The Ramban, at the end of Parshas Bo, writes that Hashem does not perform miracles in each generation merely to refute the notions of every nonbeliever who ever lives. Therefore, He commanded us to perform numerous mitzvos in remembrance of Yetzias Mitrayim - the era which He did perform countless overt miracles which disproved the possibility of any other supreme being, and demonstrated His continuous providence of all that occurs here on earth. According to the opinion of the Ramban, the purpose of many mitzvos is to help us achieve the level of emunah attained by Bnei Yisroel at the time of Yetzias Mitrayim.
On the pasuk, "And you shall relate to your children on that day saying, for this Hashem did for me when I left Mitzrayim" (Shemos 13, 8), Rashi explains, "for this" so that I should fulfill His commandments such as pesach, matza and maror. Rashi's explanation implies, in contrast to the Ramban, that the purpose of the mitzvos is not a remembrance of Yetzias Mitzrayim, rather the opposite, the very purpose of Yetzias Mitzrayim was in order that we should perform His mitzvos.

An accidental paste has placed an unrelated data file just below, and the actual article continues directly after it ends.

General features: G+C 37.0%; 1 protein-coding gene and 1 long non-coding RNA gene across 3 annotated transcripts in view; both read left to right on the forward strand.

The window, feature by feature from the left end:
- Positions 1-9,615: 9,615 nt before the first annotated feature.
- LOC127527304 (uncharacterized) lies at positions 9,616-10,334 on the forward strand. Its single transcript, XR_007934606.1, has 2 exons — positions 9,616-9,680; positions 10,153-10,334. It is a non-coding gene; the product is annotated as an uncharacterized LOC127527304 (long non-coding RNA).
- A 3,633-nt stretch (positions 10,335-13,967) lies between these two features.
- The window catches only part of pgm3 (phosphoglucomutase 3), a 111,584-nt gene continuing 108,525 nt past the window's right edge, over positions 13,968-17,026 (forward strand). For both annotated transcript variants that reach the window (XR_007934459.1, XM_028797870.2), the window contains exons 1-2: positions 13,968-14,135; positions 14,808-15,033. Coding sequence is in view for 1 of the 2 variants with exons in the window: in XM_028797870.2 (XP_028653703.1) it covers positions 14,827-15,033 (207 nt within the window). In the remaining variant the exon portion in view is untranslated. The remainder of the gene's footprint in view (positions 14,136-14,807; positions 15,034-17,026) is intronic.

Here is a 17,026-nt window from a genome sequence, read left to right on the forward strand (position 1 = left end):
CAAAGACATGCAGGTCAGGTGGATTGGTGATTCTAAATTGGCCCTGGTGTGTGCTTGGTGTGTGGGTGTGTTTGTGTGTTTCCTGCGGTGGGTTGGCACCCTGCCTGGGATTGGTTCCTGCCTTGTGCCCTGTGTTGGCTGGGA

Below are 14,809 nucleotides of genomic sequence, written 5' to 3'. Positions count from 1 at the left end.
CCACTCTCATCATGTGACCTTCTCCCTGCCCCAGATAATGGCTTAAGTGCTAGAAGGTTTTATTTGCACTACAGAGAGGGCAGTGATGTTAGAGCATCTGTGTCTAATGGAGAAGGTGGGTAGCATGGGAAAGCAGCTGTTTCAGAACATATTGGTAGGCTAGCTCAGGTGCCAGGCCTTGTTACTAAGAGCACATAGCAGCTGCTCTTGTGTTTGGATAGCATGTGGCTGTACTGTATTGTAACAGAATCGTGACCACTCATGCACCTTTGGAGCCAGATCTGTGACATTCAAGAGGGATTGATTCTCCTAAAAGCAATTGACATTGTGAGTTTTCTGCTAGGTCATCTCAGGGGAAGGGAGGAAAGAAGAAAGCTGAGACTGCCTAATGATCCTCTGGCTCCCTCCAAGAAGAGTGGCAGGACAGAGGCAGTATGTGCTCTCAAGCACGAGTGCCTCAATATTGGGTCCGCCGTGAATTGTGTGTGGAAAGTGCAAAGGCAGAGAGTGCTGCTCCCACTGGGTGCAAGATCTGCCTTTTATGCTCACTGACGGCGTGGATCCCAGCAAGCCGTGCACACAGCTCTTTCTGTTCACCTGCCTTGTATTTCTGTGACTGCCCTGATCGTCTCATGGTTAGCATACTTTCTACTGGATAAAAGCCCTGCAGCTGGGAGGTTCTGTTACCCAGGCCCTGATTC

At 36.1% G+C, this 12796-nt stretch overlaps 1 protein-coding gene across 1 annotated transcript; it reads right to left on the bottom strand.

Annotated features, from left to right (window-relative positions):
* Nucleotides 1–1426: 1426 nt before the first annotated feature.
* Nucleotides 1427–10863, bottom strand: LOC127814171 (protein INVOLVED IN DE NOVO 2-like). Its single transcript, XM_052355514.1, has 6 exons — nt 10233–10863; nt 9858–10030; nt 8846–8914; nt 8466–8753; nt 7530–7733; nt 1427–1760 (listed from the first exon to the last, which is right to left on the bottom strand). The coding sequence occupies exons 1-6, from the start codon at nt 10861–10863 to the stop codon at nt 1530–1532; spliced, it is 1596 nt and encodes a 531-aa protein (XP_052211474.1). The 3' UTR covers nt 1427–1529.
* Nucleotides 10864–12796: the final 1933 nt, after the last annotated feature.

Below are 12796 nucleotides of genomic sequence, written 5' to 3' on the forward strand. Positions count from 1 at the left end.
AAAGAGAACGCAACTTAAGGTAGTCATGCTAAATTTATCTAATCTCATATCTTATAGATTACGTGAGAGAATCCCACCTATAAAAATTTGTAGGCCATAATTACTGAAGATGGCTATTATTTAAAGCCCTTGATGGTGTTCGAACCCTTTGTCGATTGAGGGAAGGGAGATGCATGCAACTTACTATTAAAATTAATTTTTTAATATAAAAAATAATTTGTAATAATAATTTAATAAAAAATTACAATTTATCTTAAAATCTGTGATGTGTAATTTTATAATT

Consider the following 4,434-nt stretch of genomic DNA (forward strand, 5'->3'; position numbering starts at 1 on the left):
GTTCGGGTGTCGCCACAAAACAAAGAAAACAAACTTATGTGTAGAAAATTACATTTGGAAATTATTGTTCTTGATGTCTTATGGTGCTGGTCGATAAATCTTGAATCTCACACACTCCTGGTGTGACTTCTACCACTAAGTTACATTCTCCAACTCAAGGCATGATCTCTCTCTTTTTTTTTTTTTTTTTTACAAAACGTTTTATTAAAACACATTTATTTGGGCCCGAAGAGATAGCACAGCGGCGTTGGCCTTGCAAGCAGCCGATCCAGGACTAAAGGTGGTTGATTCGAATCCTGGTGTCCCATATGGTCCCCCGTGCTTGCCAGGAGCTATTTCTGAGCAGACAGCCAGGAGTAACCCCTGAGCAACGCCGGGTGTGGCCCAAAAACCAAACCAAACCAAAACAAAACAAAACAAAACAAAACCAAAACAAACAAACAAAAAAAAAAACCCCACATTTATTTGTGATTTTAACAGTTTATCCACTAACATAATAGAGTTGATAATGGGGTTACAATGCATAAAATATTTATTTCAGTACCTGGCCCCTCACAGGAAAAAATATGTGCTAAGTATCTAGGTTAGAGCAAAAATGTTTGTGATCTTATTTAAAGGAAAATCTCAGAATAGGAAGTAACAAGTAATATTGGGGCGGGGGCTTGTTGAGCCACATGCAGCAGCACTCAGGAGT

Rav Wolbe (Da'as Shlomo Geulah pg. 278) writes that in reality, the Ramban and Rashi do not disagree; rather, their explanations complement each other. Rashi in numerous places (see R"H 28a, Brachos 33b) writes that the mitzvos were given to us as a yoke, i.e. to show our absolute servitude to Hashem. The purpose of Yetzias Mitrayim was, as we say in Shema, so that Hashem "shall be for you a G-d." Bnei Yisroel were to accept Hashem's Kingship, which manifests itself by the performance of His commandments. The Ramban does not disagree, for he writes explicitly (Devarim 6, 13), "The [intent of a] mitzvah is to be like a slave who is acquired by a master who makes the work of his master primary and his own work secondary." The Ramban is merely giving a reason behind the mitzvos, as he writes, "And now I will reveal to you the ta'am (reason - lit. flavor) behind many mitzvos."
In other words, there are two aspects in every mitzvah. The idea of a mitzvah, as explained by Rashi, is to demonstrate our total subjugation to Hashem. Additionally, as the Ramban writes, each mitzvah has its own reason and purpose specifically designed to serve Hashem in that manner. The purpose of many of the mitzvos is to relive the spiritual high felt at the time of Yetzias Mitrayim.
Rabbeinu Yonah writes (Sha'ar Ha'avodah) that one is obligated to search for a reason behind each mitzva. Even if we fail to understand the reason behind a specific mitzvah, we must still fulfill that mitzvah as a servant fulfills his master's commandments regardless of whether he comprehends the motive behind their instruction. Nevertheless, if we do succeed in understanding the purpose of the mitzvah, it gives a wonderful "flavor" to the performance of the mitzvah. This being the case, it behooves us all to take a few minutes to review this most important Ramban (Shemos 13, 16 V'atoh omer lecha. . .) before sitting down to the Seder on Pesach.